Pumpkin Carving And Good Eating With Pumpkin Recipes

4 October 2010

Pumpkin carving and pie 1Halloween: is this another bunch of commercial nonsense imposed on us from over the pond? Or a nice theme to use to keep the kids occupied on a wet half term holiday?

For me it is the latter, and I love it. Partly because it is the only time you can give kids sweeties by the handful! But also because for me it is one of the cheapest, if not THE cheapest, themed event of the year. Last time I talked about how I made costumes out of bin liners. Now I'm looking at how a few quid spent on a vegetable can turn your house into a Halloween mecca AND feed you.


What I love the most about the simple pumpkin is how this one item can totally transform a house into a Halloween friendly home. What other single decoration can achieve the same result? Not even a Santa on his own is enough to warm up an entire night.

But last year, as I took my (then) four year old son and some friend's children trick or treating around our friendly neighbourhood, I couldn't help notice and marvel at just what a difference a smiley faced pumpkin with a candle in it made!

Lots of houses had put just one, or sometimes up to three, of these in their front porches to show they were open and ready to receive little trick or treaters and hand out candy. And on a cold, dark October night, they looked warm and inviting with their glowing faces and rich orange colour.

And all for the cost of just a cheap pumpkin and a tealight! So this year I resolved to make one myself, and because there's no point in wasting good vegetables, find out how to make something out of the scooped out innards.

Pumpkin carving and pie 2

How to do it?

Pumpkin carving. Simple right? All you have to do is stick a knife in it, make a mouth and some eyes. Anyone can do that right? Four ruined pumpkins later and my other half and I decided that maybe we should try looking this up online.

Naturally the US does this best. The most interesting one I found was Pumpkin Carving 101. This site even covers how to 'lay to rest' your pumpkin after the 31st! In my borough this burial will be taking place in the food scraps bin.

The pumpkin carving tutorials on here are fab, with lots of practical tips. Believe it or not, but make a six sided hole in the top really did work far better than trying to curve out a round one. I don't know why that's the case, maybe it is because you are only concentrating on cutting a bit at a time. At least with this method we didn't accidentally slice right down the side of the pumpkin!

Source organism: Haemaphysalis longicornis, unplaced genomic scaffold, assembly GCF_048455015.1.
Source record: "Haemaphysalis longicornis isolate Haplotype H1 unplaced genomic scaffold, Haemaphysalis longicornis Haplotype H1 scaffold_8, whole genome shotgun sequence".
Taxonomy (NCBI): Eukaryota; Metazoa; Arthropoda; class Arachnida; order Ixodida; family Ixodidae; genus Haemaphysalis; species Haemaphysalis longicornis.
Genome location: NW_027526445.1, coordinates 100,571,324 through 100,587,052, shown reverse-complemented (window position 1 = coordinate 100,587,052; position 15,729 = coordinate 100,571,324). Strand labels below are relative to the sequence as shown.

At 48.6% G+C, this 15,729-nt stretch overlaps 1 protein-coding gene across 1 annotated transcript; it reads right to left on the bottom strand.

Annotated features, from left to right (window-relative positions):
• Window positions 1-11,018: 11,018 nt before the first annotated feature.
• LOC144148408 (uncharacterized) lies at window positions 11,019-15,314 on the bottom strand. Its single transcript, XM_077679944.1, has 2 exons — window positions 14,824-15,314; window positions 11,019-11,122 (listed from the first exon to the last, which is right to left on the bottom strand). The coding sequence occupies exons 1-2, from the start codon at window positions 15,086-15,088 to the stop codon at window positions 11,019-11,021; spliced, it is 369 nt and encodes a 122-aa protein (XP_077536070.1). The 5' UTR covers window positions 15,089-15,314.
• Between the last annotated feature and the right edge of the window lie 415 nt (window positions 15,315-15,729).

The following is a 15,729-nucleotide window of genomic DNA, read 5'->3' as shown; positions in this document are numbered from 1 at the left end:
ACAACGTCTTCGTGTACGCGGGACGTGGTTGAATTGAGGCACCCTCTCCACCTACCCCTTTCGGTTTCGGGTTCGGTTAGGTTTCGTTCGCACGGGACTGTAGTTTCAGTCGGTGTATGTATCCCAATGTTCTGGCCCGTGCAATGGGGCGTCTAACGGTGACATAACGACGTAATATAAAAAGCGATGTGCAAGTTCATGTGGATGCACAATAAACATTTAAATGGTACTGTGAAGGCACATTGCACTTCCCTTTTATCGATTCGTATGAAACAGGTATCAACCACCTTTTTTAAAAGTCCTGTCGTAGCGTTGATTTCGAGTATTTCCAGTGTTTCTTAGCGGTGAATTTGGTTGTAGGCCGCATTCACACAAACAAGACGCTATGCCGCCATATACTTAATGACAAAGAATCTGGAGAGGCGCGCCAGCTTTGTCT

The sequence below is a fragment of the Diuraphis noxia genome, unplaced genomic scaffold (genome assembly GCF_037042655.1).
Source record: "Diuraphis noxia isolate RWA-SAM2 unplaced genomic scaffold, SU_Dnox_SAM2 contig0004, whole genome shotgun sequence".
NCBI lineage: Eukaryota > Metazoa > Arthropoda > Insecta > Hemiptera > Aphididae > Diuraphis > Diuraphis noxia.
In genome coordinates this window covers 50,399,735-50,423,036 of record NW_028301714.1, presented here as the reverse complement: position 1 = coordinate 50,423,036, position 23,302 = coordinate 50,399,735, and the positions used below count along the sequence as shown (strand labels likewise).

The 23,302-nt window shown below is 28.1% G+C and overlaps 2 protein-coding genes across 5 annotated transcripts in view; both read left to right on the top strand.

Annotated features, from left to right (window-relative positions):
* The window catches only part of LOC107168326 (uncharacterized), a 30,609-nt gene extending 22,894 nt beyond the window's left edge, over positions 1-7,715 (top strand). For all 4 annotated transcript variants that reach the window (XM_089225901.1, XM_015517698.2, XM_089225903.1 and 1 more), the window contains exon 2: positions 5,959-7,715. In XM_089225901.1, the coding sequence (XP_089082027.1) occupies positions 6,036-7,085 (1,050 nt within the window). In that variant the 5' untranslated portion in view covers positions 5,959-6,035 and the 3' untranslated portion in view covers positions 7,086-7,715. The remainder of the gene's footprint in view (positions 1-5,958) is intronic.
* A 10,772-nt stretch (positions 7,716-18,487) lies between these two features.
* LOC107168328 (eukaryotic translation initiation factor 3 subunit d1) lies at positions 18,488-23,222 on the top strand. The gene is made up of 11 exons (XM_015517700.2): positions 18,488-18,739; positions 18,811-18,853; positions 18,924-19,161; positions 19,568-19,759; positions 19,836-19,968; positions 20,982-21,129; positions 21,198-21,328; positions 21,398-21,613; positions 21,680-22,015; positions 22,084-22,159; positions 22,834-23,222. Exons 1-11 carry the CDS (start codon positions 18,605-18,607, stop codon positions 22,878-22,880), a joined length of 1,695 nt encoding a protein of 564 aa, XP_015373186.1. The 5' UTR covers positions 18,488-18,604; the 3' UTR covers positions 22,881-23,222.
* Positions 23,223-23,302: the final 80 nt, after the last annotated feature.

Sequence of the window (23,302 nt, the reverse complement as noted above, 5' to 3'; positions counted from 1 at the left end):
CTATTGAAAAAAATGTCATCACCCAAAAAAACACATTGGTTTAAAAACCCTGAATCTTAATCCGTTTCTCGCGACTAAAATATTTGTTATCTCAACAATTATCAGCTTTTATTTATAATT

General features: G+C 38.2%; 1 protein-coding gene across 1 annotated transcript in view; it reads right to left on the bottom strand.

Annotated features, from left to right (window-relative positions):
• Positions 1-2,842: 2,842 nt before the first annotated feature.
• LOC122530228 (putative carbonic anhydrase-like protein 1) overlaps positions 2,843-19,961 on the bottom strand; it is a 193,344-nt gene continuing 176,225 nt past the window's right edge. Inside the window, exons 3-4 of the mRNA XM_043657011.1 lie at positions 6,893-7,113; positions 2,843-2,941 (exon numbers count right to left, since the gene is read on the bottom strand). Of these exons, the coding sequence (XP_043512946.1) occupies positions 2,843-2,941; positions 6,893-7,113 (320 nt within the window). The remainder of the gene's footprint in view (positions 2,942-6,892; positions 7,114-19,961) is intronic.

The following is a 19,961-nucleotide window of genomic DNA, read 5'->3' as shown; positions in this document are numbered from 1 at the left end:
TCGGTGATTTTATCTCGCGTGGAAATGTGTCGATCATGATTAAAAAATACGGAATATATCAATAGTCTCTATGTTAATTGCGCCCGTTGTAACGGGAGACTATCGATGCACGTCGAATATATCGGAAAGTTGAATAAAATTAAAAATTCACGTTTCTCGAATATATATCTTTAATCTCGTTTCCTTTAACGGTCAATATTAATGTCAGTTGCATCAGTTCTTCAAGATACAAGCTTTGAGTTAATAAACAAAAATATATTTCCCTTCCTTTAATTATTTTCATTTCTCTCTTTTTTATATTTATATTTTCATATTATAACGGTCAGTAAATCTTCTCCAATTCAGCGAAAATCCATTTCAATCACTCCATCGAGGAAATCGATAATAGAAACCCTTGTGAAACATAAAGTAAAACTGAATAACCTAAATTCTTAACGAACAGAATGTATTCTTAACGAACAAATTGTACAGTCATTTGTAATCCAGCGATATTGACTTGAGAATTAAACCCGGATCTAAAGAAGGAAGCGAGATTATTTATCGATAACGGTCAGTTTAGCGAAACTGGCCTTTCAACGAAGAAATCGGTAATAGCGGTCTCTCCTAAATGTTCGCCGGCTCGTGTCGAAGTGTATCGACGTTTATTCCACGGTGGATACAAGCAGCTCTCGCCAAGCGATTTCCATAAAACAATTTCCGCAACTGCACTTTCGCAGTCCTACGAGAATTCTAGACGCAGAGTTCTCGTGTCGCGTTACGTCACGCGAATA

My son and his friend had a great time making a big gooey mess pulling all the innards out of the pumpkin.

The other site we found that was immensely useful, particularly on how to select a pumpkin, was a British one. If you're not already familiar with the BBC's fabulous H2G2 website, founded by Douglas Adams of the Hitchhikers guide to the galaxy fame, then start now. This is a marvellous, fully edited, gold mine of interesting and helpful information. Check out this entry on The Perfect Halloween Pumpkin.

Pumpkin carving and pie 3

Pumpkin preservation

I came across a couple of good tips. One is that you can restore a dry, wrinkled up pumpkin by soaking it in water. The other is that a coating of petroleum jelly will stop it drying out too quickly. Now this is something I'd never have thought of, and if you're making your pumpkin lanterns a day or two before hand it is probably pretty vital. It won't surprise you to find that in the US you can buy pumpkin preserving dip or pumpkin preserver spray to do the same thing.

Pumpkin Pie

Now I'm not about to waste perfectly good food. So what to do with all those gooey insides?

Pumpkin pie is a dish that I've often seen in US movies and TV programmes. But it isn't something I've ever had, nor have I ever heard of it being made when I was growing up. Thinking that really, it does sound a bit weird (pumpkin as pudding?) I turned to the PlayPennies mums who are from the US for advice.

Only it turned out no-one made it. I got offers of Baked Pumpkin Cheesecake, and Pumpkin Marble Cake. But no pie.

Pumpkin carving and pie 5Caroline, a mum of two in Ireland, loves this Anthony Worrell Thompson recipe for pumpkin pie, reproduced on the BBC Food website here. Sarah, a Brit who now lives in British Columbia, Canada, sent me this simple recipe. So easy to do that after a hard morning carving, I got the boys to help make me pie.